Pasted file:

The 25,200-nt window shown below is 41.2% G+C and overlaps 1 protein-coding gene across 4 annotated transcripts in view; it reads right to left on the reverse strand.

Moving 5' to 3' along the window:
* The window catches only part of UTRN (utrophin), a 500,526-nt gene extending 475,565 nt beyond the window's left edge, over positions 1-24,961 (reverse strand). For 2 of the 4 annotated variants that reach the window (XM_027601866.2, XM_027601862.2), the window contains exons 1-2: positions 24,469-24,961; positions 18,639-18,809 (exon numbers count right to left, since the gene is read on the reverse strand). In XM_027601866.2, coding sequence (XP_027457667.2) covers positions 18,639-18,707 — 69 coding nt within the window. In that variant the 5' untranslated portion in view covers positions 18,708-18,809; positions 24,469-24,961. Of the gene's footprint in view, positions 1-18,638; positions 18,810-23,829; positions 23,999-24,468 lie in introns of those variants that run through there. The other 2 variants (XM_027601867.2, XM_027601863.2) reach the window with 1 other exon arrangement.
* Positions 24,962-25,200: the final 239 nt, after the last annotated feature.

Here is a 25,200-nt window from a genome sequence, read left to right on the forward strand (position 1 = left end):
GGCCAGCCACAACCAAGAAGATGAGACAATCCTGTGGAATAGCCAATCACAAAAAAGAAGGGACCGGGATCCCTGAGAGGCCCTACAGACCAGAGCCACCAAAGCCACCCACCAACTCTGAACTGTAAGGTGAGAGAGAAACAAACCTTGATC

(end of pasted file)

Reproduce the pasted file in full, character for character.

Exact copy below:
The 25,200-nt window shown below is 41.2% G+C and overlaps 1 protein-coding gene across 4 annotated transcripts in view; it reads right to left on the reverse strand.

Moving 5' to 3' along the window:
* The window catches only part of UTRN (utrophin), a 500,526-nt gene extending 475,565 nt beyond the window's left edge, over positions 1-24,961 (reverse strand). For 2 of the 4 annotated variants that reach the window (XM_027601866.2, XM_027601862.2), the window contains exons 1-2: positions 24,469-24,961; positions 18,639-18,809 (exon numbers count right to left, since the gene is read on the reverse strand). In XM_027601866.2, coding sequence (XP_027457667.2) covers positions 18,639-18,707 — 69 coding nt within the window. In that variant the 5' untranslated portion in view covers positions 18,708-18,809; positions 24,469-24,961. Of the gene's footprint in view, positions 1-18,638; positions 18,810-23,829; positions 23,999-24,468 lie in introns of those variants that run through there. The other 2 variants (XM_027601867.2, XM_027601863.2) reach the window with 1 other exon arrangement.
* Positions 24,962-25,200: the final 239 nt, after the last annotated feature.

Here is a 25,200-nt window from a genome sequence, read left to right on the forward strand (position 1 = left end):
GGCCAGCCACAACCAAGAAGATGAGACAATCCTGTGGAATAGCCAATCACAAAAAAGAAGGGACCGGGATCCCTGAGAGGCCCTACAGACCAGAGCCACCAAAGCCACCCACCAACTCTGAACTGTAAGGTGAGAGAGAAACAAACCTTGATC